Why the Focus on Human Relationships in Social Media?
With the increased integration of social media into our daily lives, there’s also been an underlying push to create more human relationships with your brand. Pure Matter President Bryan Kramer summed this up at an event earlier in the year, when he presented a speech based around what he called ‘H2H’, or ‘Human to Human’, taking over from traditional ‘B2B’ and ‘B2C’ labels. The presentation was a massive hit – Kramer had successfully put a name to this new trend and people were keen to adopt it, the hashtag ‘#H2H’ now regularly utilised by those in the communications and digital marketing sectors. But why the emphasis on human relations? Why does social media demand that we establish better relationships with consumers in order to succeed?
A Change in Focus
In general, marketing has traditionally been a ‘push’ exercise. You assess your strategic direction, get an understanding of where to reach your target audience, based on demographic profiling, then you push out your message and hope for response. The growth of social media has altered this dynamic. Where push used to be the best way to spread your brand message, this method is not effective on social platforms. Pumping out ads is seen as intrusive, invasive and people just block you out, eliminating you from their feeds altogether.
Whereas once advertisers had a captive audience, it’s now the audience that hold all the cards. They choose what media outlets they see, they create their own news stream, tailored to their interests. As media consumption habits evolve, marketers, too, must realise that they also need to advance. If people can choose what they see and when they see it, the only way to reach them is to go where they are – and once there, you need to give them reason to choose you.
It’s Called ‘Social’ for a Reason
One of the biggest points of emphasis when looking at how to understand and utilise social media is that social media is just that – ‘social’. If you want your brand message to reach social media users, you have to communicate with them, hear what they’re saying, and tailor your message to their needs. The number of active users of social platforms is growing every day, and the more people are logged onto Facebook, the less they’re consuming traditional media sources. This is why we’re now seeing such an emphasis on content marketing, because great content is what you need to get people interested in what your business does.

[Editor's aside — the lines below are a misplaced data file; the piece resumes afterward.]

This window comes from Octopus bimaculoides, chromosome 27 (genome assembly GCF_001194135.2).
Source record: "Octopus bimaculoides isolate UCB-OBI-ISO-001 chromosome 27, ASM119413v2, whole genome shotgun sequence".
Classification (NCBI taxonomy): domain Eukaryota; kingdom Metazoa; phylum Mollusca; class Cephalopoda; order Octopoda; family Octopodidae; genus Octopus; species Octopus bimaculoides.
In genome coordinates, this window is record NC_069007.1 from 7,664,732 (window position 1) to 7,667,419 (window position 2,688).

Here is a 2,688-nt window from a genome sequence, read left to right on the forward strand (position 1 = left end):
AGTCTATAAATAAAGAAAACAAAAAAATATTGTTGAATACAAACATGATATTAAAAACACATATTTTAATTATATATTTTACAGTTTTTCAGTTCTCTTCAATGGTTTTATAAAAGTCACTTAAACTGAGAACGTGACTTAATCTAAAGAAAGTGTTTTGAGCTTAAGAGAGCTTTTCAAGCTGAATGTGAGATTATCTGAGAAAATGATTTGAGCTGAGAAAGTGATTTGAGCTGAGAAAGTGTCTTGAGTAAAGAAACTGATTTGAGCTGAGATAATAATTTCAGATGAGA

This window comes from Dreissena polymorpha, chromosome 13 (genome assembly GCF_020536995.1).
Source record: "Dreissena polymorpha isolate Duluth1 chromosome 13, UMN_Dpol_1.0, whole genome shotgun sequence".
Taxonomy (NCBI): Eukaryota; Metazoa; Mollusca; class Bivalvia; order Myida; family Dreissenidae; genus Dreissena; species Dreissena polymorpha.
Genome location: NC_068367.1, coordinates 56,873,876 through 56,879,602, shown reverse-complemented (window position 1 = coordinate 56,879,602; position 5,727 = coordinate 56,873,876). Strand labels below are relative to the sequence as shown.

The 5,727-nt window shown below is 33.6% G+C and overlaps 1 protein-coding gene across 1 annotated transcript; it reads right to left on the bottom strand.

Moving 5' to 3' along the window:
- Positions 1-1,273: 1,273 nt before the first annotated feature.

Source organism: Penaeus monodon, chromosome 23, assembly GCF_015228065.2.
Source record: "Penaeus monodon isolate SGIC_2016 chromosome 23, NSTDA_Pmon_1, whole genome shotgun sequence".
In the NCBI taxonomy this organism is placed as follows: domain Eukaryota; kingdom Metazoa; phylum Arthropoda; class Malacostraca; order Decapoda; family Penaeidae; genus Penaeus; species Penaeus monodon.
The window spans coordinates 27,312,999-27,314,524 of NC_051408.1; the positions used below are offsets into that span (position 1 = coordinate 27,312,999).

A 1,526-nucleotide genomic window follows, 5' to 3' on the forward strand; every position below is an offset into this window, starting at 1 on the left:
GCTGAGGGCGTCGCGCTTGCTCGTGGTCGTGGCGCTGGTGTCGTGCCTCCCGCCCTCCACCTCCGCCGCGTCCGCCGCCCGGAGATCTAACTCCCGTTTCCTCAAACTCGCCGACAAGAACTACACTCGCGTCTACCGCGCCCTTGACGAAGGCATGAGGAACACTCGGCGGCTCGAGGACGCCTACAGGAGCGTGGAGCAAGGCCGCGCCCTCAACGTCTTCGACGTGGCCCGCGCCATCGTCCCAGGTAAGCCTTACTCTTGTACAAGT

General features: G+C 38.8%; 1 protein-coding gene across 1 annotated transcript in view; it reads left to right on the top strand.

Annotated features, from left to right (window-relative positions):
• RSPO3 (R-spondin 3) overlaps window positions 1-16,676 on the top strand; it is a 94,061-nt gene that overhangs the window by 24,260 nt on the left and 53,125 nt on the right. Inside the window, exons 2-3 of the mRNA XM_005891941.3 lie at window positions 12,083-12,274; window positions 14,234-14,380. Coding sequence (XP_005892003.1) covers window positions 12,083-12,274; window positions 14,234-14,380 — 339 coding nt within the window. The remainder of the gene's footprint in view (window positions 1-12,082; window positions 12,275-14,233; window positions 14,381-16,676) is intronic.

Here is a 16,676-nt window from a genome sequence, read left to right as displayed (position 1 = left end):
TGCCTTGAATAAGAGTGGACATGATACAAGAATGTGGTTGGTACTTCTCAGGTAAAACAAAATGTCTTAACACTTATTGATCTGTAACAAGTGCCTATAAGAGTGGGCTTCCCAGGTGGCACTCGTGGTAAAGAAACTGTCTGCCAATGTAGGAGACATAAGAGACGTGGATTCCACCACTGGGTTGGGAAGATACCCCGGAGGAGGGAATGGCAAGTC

More importantly, great content gets shared. The most valuable endorsement you can get is word of mouth – while this has always been the case, it used to be that word of mouth spread amongst a person’s friendship group would have a maximum reach of hundreds of people, if you were lucky. Social media, with its emphasis on followers and connections, coupled with the ability to post your thoughts publicly, now sees positive word of mouth spread to thousands, even hundreds of thousands of people, in an incredibly short amount of time. This has changed the game, putting increased onus on brands to produce content that speaks to their audience in order to get more shares and reach.
What’s more, with so much data, so many tracking options available, consumers are now growing to expect brands are going to find them, not the other way round. When someone mentions a brand on Twitter, they expect that the brand will be listening and, ideally, will respond. If they don’t and a competitor who is paying attention does, guess who’s gonna get that user’s business? The change in media consumption habits has necessitated a need to analyse brand messages, to better understand your audience, and to listen, more than anything else, to what consumers are saying.
The Human Touch
This is where the human element comes in. With brands now accepting that they need to be listening, that they need to be working to establish connections and relationships with their target customers in order to facilitate better brand reach and advocacy, marketers also need to realise that the best way to form relationships is by communicating with people. It’s not just a response users want, they want a connection, they want to know they’re being listened to. The strength of social media is that it gives everyone a voice, a platform where they can present themselves and their ideas. You can tweet a celebrity and let them know what you think, you can add a trending hashtag and immediately be part of a worldwide conversation - everyone has the opportunity to be somebody, to have their voice be heard. And the growing expectation is that brands hear them.
The best way to show a person how important their voice is is to respond to it. If your brand can respond to user queries, answer questions and be a useful part of the consumers’ world, that person will feel important, special even, and will speak positively on your behalf. This is the basis of human connection with brand – people no longer want to be advertised to or spoken at. They want real interaction, they want to know you’re hearing them, that they’re not just another number.
People spend time customising their profiles for a reason - because that’s them, that’s their digital self. If someone asked you a question in real life, would you ignore them? If you did, would you expect them to want anything more to do with you? Social media conversation gives you the opportunity to hear many points of view, many opinions on issues relating to your business or industry. People put these opinions out there for a reason – they want to share, they want people to hear. Acknowledging their voice, working to help where you can, these things go a long way to establishing a solid social presence.
human connections / shutterstock
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